After hitting an all-time low at the start of the pandemic, EDC’s Trade Confidence Index (TCI) increased by a whopping 19%—the biggest gain in our survey’s history. With this second straight blockbuster surge, the TCI is now at its highest level in more than 20 years.
This time around, our index rose from 67.5 to 80.5, reflecting the significantly improved prospects for a sustained global economic recovery. The EDC survey, which began in 1999, was conducted between April and June.
Much like in our year-end 2020 survey, the recovery was robust and broad-based. Canadian exporters are growing more optimistic, from coast to coast, on a wide variety of topics. All five TCI index elements rose, led by improved outlooks for overall economic conditions—both domestic and global. All regions made gains, with Quebec taking the mantle from Ontario as “the most trade-confident” region of the country. All firm sizes picked up, especially small companies, who’ve been hit hardest during the pandemic.
The index also rose across all sectors. Transportation (which includes autos and aerospace) had the largest gain. Information and communication technology is now the most confident sector, potentially reflecting the rapid shift to online activities during the pandemic. Conversely, extractives (which includes oil and gas) are the most pessimistic sector, reflecting weaker investment intentions as the decarbonization push intensifies.
A little more than one year ago, the initial COVID-19 shock and lockdowns led to the steepest drop ever in global economic activity, which was mirrored by the largest TCI decline since our survey began. Fortunately, our last two surveys—taken together with trade data that have generally exceeded expectations and upgrades to EDC’s Global Economic Outlook—demonstrate that economic momentum is building, as vaccine rollouts progress and countries take further steps to reopen.
As a result, despite ongoing bottlenecks in global supply chains, this level of exporter exuberance suggests Canada’s trade is likely to continue its strong performance in the second half of 2021 (see chart).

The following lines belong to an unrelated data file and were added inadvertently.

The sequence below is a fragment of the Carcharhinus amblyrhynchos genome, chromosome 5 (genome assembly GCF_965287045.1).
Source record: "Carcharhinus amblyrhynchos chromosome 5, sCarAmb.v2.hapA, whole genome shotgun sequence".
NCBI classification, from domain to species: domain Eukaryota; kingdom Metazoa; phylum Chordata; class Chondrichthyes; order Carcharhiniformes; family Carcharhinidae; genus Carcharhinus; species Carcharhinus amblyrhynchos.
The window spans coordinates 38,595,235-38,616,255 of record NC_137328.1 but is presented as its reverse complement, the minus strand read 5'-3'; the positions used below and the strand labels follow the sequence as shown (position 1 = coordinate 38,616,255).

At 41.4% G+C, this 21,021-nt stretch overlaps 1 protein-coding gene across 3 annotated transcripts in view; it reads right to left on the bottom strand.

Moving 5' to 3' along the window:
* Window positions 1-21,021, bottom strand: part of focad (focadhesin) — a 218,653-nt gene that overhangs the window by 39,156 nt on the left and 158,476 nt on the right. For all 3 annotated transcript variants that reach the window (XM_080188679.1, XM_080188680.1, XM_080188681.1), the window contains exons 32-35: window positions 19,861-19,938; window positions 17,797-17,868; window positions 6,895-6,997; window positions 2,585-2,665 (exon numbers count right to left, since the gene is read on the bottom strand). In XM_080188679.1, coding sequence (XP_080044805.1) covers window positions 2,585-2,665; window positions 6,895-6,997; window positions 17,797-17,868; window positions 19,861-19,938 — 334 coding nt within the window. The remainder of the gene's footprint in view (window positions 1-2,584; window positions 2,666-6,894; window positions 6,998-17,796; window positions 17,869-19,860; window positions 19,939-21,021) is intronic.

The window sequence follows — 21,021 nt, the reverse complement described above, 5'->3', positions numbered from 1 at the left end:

Canada’s renewed exporter confidence is clearly benefiting from the strong economic recovery south of the border. In this survey, a growing share of companies reported that their orders from the United States have improved. Looking ahead, expectations for overall export sales in the next six months have returned to pre-pandemic highs, with almost three-quarters of firms (73%) forecasting gains.
While the slight softening of investment plans is one of the few disappointing results, hiring intentions are as robust as can be, with more than half of firms saying they plan to increase employment in the next six months. As labour markets tighten, one-third said it was very difficult to access skilled labour. This finding is consistent with the Bank of Canada’s latest Business Outlook Survey, which cited labour as the most common bottleneck, particularly in skilled trades, IT-related work and in remote regions.
The pandemic’s impacts have been highly polarizing in the “K-shaped” recovery. While sales for most firms (62%) have been negatively affected, production levels are clearly improving and a growing number of companies are now reporting positive impacts, which at 28%, is double last year’s rate. These results show that companies are adapting to new ways of work, and increasingly pivoting their production to take advantage of new demand trends.
Challenges on connecting, protectionism and currency